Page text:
By building a service aware network, you can use performance analytics and testing to identify faults. SD-WAN, among many other network optimising solutions, can be used to optimise utilisation and performance of system and network resources in near real-time.

The author, Sebastien Tellier is the manager of Product Marketing at Martello Technologies

About the author 

The author, Sebastien Tellier is the manager of Product Marketing at Martello Technologies, a network solutions provider based in Ottawa, with offices in Montreal, Amsterdam and Paris. Martello’s products, which include SD-WAN technology, network performance management software, and IT analytics software monitor, manage and optimise the performance of real-time applications on networks, while giving IT teams and service providers control and visibility of their entire IT infrastructure.

BY: David Sali
PUBLISHED: 
John Proctor

The Mandarin Oriental hotel in Kuala Lumpur is offering Martello Technologies’ potential clients the ultimate try-before-you-buy experience this week.

John Proctor, the CEO of the Kanata-based software firm, is hosting business meetings at the posh hotel in Malaysia’s capital city. Martello, in its first full year as a publicly traded firm, is making an aggressive push into Southeast Asia ​– and it’s not hurting Proctor’s cause that his home base for the week already happens to be a Martello customer.

“It’s hard to come here if you just have an idea of a product ​– if you don’t have references, you don’t have case studies, you can’t say where you’ve done it before,” he told OBJ in an interview Wednesday morning.

“It’s kind of nice to stay in your client’s hotel. It takes a lot of noise out. Most of our meetings are at the hotel and we say, ‘Yes, you’re connected to the internet with us at the moment. This is the case study.’”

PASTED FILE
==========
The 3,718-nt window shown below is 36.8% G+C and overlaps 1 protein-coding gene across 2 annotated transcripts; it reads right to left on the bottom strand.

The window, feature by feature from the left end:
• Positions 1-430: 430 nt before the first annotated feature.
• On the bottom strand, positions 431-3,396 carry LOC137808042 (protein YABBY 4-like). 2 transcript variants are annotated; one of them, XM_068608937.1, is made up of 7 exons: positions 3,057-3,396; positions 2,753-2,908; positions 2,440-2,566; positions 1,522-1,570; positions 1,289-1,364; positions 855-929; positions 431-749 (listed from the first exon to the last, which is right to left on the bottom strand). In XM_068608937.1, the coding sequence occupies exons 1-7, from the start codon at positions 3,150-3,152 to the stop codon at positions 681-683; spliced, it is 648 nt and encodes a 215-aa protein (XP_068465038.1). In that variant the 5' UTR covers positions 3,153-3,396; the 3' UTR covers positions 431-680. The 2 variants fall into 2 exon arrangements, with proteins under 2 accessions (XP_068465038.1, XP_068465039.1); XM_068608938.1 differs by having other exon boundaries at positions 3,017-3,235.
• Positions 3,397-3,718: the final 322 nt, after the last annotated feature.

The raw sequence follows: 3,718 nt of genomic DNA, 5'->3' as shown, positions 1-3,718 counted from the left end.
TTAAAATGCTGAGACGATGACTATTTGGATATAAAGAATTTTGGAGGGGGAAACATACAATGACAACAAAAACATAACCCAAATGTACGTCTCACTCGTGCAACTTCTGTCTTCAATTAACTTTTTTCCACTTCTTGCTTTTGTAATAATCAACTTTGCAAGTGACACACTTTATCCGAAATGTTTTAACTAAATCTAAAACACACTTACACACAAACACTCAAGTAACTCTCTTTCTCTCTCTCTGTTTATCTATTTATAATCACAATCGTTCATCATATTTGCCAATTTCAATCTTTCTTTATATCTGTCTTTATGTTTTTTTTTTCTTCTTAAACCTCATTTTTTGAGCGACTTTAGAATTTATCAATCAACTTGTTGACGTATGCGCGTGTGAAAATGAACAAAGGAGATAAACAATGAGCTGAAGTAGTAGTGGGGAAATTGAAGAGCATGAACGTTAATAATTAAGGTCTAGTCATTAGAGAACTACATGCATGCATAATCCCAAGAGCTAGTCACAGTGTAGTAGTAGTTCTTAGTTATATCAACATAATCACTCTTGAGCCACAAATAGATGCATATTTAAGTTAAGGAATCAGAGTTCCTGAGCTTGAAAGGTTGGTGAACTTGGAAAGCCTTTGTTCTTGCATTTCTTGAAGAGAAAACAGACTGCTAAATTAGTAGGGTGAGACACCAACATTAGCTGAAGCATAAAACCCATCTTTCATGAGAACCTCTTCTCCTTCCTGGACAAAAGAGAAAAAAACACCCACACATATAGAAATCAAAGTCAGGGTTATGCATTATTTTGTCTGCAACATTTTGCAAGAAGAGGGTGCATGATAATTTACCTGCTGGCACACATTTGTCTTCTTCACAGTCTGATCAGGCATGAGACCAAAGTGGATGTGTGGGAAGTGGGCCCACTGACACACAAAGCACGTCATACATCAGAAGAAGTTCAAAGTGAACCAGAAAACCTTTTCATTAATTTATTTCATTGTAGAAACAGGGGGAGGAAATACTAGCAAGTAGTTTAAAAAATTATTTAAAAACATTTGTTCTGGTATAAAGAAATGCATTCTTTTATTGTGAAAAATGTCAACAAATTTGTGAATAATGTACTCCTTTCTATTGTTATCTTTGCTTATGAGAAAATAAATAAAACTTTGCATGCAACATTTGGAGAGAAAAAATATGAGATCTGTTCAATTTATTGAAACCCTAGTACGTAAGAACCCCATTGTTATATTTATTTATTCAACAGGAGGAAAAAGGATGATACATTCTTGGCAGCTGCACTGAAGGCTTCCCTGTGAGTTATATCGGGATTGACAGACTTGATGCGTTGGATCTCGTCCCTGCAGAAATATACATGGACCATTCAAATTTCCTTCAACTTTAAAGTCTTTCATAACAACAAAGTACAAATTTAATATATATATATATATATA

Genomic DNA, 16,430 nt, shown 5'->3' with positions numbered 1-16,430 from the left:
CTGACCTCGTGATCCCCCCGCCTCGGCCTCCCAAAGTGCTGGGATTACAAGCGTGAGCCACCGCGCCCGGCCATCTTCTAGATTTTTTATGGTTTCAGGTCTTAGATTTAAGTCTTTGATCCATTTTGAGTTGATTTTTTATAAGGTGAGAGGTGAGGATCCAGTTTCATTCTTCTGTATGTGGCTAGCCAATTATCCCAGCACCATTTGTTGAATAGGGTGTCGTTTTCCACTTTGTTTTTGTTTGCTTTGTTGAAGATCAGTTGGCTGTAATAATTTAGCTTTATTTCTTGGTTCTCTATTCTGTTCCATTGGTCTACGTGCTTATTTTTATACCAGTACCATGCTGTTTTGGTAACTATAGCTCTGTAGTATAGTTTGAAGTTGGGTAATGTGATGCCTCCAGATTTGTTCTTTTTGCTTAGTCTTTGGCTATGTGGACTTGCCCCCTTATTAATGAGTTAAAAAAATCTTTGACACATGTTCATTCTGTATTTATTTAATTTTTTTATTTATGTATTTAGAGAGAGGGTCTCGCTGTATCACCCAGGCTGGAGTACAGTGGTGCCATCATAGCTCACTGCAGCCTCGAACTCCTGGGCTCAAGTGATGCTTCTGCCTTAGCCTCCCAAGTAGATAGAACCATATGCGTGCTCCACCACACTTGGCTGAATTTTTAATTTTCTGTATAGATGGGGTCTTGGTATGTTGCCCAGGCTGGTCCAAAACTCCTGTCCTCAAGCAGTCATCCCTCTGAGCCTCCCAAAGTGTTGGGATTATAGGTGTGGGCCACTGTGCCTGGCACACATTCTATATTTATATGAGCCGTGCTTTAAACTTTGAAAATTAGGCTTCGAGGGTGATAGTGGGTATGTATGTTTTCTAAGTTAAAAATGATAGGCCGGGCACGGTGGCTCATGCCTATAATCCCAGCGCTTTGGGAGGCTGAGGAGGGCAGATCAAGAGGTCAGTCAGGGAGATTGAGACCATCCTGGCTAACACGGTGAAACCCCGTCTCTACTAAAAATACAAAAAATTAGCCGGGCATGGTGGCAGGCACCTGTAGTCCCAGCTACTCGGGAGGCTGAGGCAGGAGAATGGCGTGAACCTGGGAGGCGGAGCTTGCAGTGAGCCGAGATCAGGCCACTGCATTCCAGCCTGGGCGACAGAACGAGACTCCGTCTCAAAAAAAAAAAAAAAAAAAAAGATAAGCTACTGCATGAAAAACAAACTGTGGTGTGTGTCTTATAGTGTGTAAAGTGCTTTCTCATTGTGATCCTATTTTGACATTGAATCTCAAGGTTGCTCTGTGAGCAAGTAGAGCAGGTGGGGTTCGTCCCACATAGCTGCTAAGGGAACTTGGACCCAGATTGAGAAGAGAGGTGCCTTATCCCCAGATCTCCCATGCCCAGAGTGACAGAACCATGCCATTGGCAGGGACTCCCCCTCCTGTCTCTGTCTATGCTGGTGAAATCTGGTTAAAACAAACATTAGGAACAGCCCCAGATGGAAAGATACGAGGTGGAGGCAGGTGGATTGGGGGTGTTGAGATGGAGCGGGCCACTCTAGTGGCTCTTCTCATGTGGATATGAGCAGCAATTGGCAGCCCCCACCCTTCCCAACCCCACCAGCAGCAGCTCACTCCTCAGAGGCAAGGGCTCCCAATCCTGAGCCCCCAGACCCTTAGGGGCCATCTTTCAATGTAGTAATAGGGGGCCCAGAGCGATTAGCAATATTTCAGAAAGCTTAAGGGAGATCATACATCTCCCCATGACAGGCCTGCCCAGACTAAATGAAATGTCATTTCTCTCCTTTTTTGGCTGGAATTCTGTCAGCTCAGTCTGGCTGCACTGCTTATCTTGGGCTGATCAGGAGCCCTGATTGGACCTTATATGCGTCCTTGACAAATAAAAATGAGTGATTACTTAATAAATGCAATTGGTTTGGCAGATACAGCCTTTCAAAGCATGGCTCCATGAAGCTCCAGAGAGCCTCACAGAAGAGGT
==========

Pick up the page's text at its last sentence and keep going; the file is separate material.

One of the fastest-growing firms in the Kanata North tech park, Martello makes software that helps customers detect and troubleshoot problems in their high-speed communications networks. The company – which went public via a reverse takeover last September – now employs nearly 100 people, about half of them in Ottawa and the rest at offices in Montreal, Amsterdam, Paris, Dallas and New York.

Martello is already a major global player, selling its software in 150 countries and generating nearly two-thirds of its revenues in its most recent quarter from foreign sales. Proctor says he expects that ratio to grow as a result of new partnerships in Asia, Russia, the Middle East and Africa, where the firm is currently pursuing a deal with a government client.

“It’s kind of that Canadian company thing. We are more successful outside Canada than we are in (it),” he said. “I was saying to somebody the other day it’s easier to sell into Africa than it is to the City of Ottawa.”

Proctor says Martello is seeing big gains in the hotel space, where network connectivity and security are paramount. The company recently signed the Fairmont and Accor brands to its roster of more than 5,000 customers.

“If you’re a GM of a hotel, the most complaints you get are about the internet,” he explained. “We offer a solution that solves a lot of those bandwidth and real-time sharing issues, where things like Netflix and Zoom are really straining the bandwidth coming out.”